Return to main story

Return to Enterprise Table of Contents


Psychobabble...or effective screening tool? For decades, both job-seekers and employees have taken a variety of honesty tests, which are supposed to measure workers' trustworthiness and on-the-job performance. To most test-takers and certain critics, the exams are a silly, if not undecipherable, rite of passage. Some employers, however, view the tests as reasonable gauges of integrity and make the exams part of a job applicant's profile.

One such test, the Stanton Survey (offered by Pinkerton Services Group), is based on psychological research dating back to the 1960s. As described by its creators, it uses 83 questions (mostly answered yes or no, with a few multiple-choice queries) to glean insight into a test-taker's past and future deviant behavior.

What's on the test? Enterprise Online has selected 10 Stanton Survey questions for posting online. Though Pinkerton officials declined to reveal the "correct" answers, the following items should give a basic sense of what honesty tests are about.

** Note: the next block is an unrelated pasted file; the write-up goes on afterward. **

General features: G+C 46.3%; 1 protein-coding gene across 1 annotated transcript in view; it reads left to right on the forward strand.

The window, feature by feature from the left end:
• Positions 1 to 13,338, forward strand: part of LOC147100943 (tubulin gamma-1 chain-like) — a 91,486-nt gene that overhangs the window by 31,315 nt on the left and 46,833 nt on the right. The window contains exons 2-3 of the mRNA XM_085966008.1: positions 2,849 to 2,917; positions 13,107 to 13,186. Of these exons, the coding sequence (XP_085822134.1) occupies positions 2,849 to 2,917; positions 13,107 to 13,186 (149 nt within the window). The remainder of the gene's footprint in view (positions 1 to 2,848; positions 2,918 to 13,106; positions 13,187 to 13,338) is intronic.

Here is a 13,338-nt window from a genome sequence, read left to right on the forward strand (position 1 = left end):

Do you agree with this statement: "Some of my friends are a little honest but I do not put them down."?

Would you return money to a store if a clerk gave you too much change?

Is it all right to bend company rules as long as it does not become a habit?

Is it all right for employees to use a sick day for reasons other than illness?

Have you ever hurt anyone's feelings?

Do you always finish what you start?

Did you ever help a friend by letting him/her have your employee discount without a supervisor's approval?

Would most employees steal if they would not get caught?

When there are no opportunities to advance in a company, do employees turn to stealing?

Is it fun to see how much your supervisor will let you get away with?

Edited by Dennis Berman

Return to main story


Updated Dec. 12, 1997 by bwwebmaster
Copyright 1997, Bloomberg L.P.
Terms of Use